Maybe It’s the Hands

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Those of you who follow me on Instagram (or read last week’s blog post) know I went to Scotland last month. Those who know me well know that Scotland was mere subterfuge.

Not that I didn’t want to go there—Scotland, specifically the Isle of Skye, has hovered on my top five travel list for quite a while. The main reason for the trip at this particular time, however, lies about 500 miles southeast of the island.

Oxford

The holy Mecca of literary snobs, particularly Lewis/Tolkien fanatics, a title which I wear  without the tiniest shred of nerd shame. The Tolkien exhibit of manuscripts, paintings, and memorabilia was all this hobbit-loving heart hoped it would be.

This exhibit, as well as a morning visit to the British Library, made me ponder the future of writing. What, specifically, might generations to come of fanatics line up, or cross an ocean, to see?

Not what I saw.

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Handwritten

On this trip, I marveled at original drawings, schematics, and words from DaVinci’s sketch books. How have they survived so long? What fantastic theories flew through his mind as he penciled those sketches? What genius rabbit holes was he considering plumbing as he wrote?

I smiled at Jane Austen’s lovely, dense cursive on a page on her own writing desk. Thinking of her hand on the page conjuring those works brought her whole being alive, sitting there, smiling back at me, inviting investigation.

Actual tears came when I peered (I did have to peer, because the room was dark, and there were a zillion people) at Tolkien’s handwritten charge,

“Arise, arise, Riders of Théoden!
Fell deeds awake, fire and slaughter!
spear shall be shaken, shield be splintered,
a sword-day, a red day, ere the sun rises!
Ride now, ride now! Ride to Gondor!”

I saw it. I heard it. I nearly went to battle myself.

This is the power of the written word. More specifically, it’s the power of the handwritten word. Others of you stand on chairs to see your team score a touchdown. Some, like my husband, go agape at the sight of ancient statues and clay pots. Paintings will transport certain people to realms of imagination and joy.

Handwritten words make me cry. Especially when they are words I know and love.

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What are we leaving?

I realized, while I inhaled those manuscripts like am addict getting a fix, that we are not leaving written words to other generations. Whoever the great authors of our age are, is anyone going to want to stare at their Messenger notes in a museum one day? Is the sight of their emailed manuscript going to make anyone’s heart beat faster? Will anyone ever stand and peer at their iPad, on which they typed the thrilling battle cry for that climactic scene, and sob with the pure joy of it?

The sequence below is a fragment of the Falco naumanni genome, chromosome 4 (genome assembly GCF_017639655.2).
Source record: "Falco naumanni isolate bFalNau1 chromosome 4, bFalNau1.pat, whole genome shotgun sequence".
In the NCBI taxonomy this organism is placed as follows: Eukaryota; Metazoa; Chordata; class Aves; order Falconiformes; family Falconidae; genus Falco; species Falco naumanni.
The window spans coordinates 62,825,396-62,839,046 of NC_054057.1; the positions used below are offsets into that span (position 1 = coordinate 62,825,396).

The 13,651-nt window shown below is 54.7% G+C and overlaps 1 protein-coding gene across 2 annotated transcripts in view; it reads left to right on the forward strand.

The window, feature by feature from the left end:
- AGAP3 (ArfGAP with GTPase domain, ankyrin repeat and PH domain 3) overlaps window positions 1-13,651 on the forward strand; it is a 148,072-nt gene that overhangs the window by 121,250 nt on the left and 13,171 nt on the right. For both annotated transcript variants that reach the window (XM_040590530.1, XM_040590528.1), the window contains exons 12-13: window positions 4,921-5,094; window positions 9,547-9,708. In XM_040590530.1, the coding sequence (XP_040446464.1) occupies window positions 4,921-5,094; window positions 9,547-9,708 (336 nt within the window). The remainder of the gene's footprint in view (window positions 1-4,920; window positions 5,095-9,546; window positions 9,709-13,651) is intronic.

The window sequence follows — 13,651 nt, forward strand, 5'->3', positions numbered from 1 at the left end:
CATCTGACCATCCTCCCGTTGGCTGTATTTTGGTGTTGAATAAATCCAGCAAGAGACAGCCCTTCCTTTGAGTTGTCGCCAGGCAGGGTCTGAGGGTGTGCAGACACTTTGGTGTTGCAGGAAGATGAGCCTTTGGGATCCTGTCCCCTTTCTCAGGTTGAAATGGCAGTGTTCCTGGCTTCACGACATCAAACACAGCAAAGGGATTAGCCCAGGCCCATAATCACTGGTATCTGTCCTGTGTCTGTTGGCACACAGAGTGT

Will anyone cross an ocean to see their laptop?

Nope.

On a more prosaic level, handwriting doesn’t have to be famous. My daughter recently found photos of my husband in his elementary school years. They have his mother’s writing on their backs, carefully penned notes about who, what, where, and when.

The archivist in my daughter winces at the ink on the backs of photos. The word lover in her carefully  places the written-upon photos on the copier, wanting to preserve that piece of her grandmother’s hands, fingers, thoughts.

It’s the reason I have a Pinterest board of recipes, but I also have a tin box, rusted and creaky, with yellow legal paper and lined index cards and my mother’s writing covering them. I will never make the recipes—I do not have my mother’s taste in food. I will also never throw away those small reminders of her hands, moving across a paper, writing down something she wanted to use to nourish her family.

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Maybe it’s the hands

We can’t separate handwriting from hands, and hands are so intimate, so identity-sealing. They are such symbols of personal presence.

Scripture shouts this message.

“Behold, I have engraved you on the palms of my hands.” Isaiah 49.16

“My sheep hear my voice, and I know them, and they follow me . . . and no one will snatch them out of my hand.” John 10.27

“I am your God; I will strengthen you, I will help you, I will uphold you with my righteous right hand.” Isaiah 41.10

“My soul clings to you; your right hand upholds me.” Psalm 63.8

“But now, O Lord, you are our Father; we are the clay, and you are our potter; we are all the work of your hand.” Isaiah 64.8

“Even there your hand shall lead me, and your right hand shall hold me.” Psalm 139.10